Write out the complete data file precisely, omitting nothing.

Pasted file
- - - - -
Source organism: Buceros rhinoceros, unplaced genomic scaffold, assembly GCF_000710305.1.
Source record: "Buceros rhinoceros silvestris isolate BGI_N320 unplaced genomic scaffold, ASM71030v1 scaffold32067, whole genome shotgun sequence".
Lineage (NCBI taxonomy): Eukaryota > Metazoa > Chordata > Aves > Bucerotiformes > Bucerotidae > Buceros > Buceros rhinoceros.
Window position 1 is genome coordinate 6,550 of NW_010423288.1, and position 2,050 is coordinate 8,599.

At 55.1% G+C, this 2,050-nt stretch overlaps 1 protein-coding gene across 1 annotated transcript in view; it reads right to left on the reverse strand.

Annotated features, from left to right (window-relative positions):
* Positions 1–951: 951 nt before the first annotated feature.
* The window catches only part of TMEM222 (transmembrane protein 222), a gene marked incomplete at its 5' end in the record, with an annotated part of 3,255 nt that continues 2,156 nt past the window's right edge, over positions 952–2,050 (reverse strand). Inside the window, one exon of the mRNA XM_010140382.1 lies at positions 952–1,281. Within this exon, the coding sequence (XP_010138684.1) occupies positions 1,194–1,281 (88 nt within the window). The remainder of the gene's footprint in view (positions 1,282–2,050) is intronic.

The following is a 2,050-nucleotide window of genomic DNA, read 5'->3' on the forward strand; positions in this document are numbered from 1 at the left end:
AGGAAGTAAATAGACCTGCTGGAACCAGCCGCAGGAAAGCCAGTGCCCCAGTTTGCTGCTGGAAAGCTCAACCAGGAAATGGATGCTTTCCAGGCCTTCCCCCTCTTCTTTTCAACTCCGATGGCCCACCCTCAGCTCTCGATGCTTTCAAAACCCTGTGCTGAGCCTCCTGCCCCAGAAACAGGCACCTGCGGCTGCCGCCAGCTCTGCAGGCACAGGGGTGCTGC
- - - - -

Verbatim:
Source organism: Buceros rhinoceros, unplaced genomic scaffold, assembly GCF_000710305.1.
Source record: "Buceros rhinoceros silvestris isolate BGI_N320 unplaced genomic scaffold, ASM71030v1 scaffold32067, whole genome shotgun sequence".
Lineage (NCBI taxonomy): Eukaryota > Metazoa > Chordata > Aves > Bucerotiformes > Bucerotidae > Buceros > Buceros rhinoceros.
Window position 1 is genome coordinate 6,550 of NW_010423288.1, and position 2,050 is coordinate 8,599.

At 55.1% G+C, this 2,050-nt stretch overlaps 1 protein-coding gene across 1 annotated transcript in view; it reads right to left on the reverse strand.

Annotated features, from left to right (window-relative positions):
* Positions 1–951: 951 nt before the first annotated feature.
* The window catches only part of TMEM222 (transmembrane protein 222), a gene marked incomplete at its 5' end in the record, with an annotated part of 3,255 nt that continues 2,156 nt past the window's right edge, over positions 952–2,050 (reverse strand). Inside the window, one exon of the mRNA XM_010140382.1 lies at positions 952–1,281. Within this exon, the coding sequence (XP_010138684.1) occupies positions 1,194–1,281 (88 nt within the window). The remainder of the gene's footprint in view (positions 1,282–2,050) is intronic.

The following is a 2,050-nucleotide window of genomic DNA, read 5'->3' on the forward strand; positions in this document are numbered from 1 at the left end:
AGGAAGTAAATAGACCTGCTGGAACCAGCCGCAGGAAAGCCAGTGCCCCAGTTTGCTGCTGGAAAGCTCAACCAGGAAATGGATGCTTTCCAGGCCTTCCCCCTCTTCTTTTCAACTCCGATGGCCCACCCTCAGCTCTCGATGCTTTCAAAACCCTGTGCTGAGCCTCCTGCCCCAGAAACAGGCACCTGCGGCTGCCGCCAGCTCTGCAGGCACAGGGGTGCTGC